I worked hard on my flower beds this weekend…given the rain we’ve had the last couple of days, it seemed like this would give them a good soak right after they got planted…and if I waited for the sunshine, it might be a long while before I could get into the dirt, given the rainfall that was forecasted for days to come.
I’d put off the spring gardening for a while…some of it due to schedule…and some of it due to bugs.I hate bugs.I avoid bugs, as well as activities that provide exposure to bugs. But I do like flowers…even more than I hate bugs…so I took a deeep breath, put on gloves to create a barrier between the bugs and I, and launched into the weeding, and preparing the earth.
As I was gardening, I was reminded of the work I do as a therapist…the logo of Bergen and Associates Counselling is that of a seed in the dirt…with the reality that a seed planted in the cold wet mud is an uncomfortable, painful, and broken place to be…and yet ironically, are ideal conditions for growth.
The years of working with clients (and being a client myself, on occasion) have taught me how difficult it is to be in painful situations…and yet that pain is often the catalyst to face things that have been “under the radar” and not explored.A richness and healing comes that wasn’t a possibility before.
So…as I was planting the flowers this weekend, I was faced with a tough choice.My friend who has super great success with planting a garden fit for a queen has told me how she, after planting all the flowers–she pinches off every last little bloom on the baby plants.
That hurts just typing it.
It’s counterintuitive really…to plant flowering plants because of the desire to see the beautiful blooms, and the moment they are first planted, to take every last flowering bit and nip it off.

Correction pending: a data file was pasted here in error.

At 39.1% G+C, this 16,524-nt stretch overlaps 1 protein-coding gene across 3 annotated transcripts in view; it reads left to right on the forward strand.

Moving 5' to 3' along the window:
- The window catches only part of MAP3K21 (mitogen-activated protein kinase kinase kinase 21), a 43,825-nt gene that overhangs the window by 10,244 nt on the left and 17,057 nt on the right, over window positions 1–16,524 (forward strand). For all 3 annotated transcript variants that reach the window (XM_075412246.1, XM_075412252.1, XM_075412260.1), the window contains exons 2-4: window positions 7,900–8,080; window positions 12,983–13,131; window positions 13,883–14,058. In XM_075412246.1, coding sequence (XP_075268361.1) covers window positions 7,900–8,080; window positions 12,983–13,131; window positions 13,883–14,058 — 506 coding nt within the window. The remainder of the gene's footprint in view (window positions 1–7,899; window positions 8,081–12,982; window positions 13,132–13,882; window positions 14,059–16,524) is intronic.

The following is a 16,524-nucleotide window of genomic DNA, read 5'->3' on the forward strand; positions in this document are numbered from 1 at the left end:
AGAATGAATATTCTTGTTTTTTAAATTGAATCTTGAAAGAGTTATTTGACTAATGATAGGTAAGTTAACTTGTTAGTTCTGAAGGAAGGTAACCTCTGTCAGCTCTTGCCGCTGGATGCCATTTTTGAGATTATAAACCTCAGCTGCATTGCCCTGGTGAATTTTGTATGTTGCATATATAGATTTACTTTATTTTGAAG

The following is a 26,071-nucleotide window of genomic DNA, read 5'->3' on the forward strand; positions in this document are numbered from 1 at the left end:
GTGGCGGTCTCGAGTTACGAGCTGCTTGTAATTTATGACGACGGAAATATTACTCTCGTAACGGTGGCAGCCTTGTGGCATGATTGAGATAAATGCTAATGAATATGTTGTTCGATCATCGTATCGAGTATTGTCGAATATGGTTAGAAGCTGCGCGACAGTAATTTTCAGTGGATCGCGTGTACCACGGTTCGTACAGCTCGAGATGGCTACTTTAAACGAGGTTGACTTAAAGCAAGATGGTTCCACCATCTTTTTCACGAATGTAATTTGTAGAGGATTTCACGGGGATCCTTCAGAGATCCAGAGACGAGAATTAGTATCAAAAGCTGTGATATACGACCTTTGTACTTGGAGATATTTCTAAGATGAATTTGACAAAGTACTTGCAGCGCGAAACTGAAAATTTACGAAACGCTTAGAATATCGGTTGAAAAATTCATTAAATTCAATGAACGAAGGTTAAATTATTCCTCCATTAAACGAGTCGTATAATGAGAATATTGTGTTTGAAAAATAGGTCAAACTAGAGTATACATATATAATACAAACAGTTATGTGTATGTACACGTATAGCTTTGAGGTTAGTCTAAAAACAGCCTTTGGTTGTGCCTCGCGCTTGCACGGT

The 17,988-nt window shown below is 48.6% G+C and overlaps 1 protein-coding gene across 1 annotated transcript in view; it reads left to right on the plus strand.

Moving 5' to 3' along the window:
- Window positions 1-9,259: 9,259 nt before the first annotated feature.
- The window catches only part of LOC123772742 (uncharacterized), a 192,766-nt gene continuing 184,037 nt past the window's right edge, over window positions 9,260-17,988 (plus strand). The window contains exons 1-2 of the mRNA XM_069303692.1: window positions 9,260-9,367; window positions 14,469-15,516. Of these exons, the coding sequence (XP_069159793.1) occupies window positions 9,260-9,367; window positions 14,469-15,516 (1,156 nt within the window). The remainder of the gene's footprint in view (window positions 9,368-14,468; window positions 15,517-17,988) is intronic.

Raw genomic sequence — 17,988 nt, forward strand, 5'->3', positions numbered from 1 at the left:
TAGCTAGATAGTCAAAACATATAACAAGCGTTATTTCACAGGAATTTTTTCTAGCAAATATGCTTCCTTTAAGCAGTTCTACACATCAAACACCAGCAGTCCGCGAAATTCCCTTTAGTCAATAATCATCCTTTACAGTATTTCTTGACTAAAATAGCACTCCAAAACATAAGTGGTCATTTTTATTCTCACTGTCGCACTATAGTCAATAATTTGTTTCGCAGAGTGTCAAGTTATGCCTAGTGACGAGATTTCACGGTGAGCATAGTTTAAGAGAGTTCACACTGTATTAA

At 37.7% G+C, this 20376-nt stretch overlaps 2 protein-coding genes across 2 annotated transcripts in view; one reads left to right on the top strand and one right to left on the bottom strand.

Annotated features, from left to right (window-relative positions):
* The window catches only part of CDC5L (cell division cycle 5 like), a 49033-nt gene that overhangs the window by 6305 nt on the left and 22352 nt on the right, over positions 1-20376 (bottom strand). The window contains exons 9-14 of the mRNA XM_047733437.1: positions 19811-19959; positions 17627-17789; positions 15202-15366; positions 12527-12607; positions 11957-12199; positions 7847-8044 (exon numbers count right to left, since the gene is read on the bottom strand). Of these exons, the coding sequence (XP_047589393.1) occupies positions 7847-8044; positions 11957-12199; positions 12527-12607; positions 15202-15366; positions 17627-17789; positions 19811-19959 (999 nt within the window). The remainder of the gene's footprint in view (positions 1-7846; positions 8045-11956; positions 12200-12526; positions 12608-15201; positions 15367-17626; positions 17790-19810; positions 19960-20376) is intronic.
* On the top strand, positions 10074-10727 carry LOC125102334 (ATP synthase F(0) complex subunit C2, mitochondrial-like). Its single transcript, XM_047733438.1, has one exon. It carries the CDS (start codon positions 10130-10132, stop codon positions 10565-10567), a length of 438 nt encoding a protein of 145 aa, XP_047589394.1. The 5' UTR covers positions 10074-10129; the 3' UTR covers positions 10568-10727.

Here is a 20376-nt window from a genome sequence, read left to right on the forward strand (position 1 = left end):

I think it’s just wrong.
I dislike this more than I dislike bugs (which is saying a lot!).
But she does this with a purpose…when the first blooms are plucked off,it allows energy that would normally go into those first flowers to instead go into developing the root system.It also encourages growth of more little branches and stems…plants that have those first flowers plucked off when planted end up with fuller, bushier plants that bear more flowers.In the big picture, pinching those early blooms is worth it.
Only thing is, after a loooooong winter with months of “white” outside, my Winterpeg eyes are starved for color…and so pinching those first beautiful purple, pink and yellow flowers is something that goes against everything in me. So, when I planted the plants, I debated.
To pluck or not to pluck, that is the question.
But I did it…a deep breath (each time) and I pinched those little beautiful babies off. (OK, I kept the few buds on, rationalizing that because they weren’t in full flowers they didn’t count.)
And then today, as I walked by the basil, I pinched the top leaves off each branch…again because of the promise of a fuller plant.
As I did so (because I’m a contemplative therapist, and I am a little nerdy when it comes to quietly doing things with my hands allowing me lots of time to think), I was reminded of the courage of clients, who come to therapy prepared to grow.The pain of ________ (anxiety, depression, a conflicted marriage, etc.) is cold wet uncomfortable and painful soil.They come to therapy for relief from the ruts they find themselves in, looking for solace and comfort with a therapist.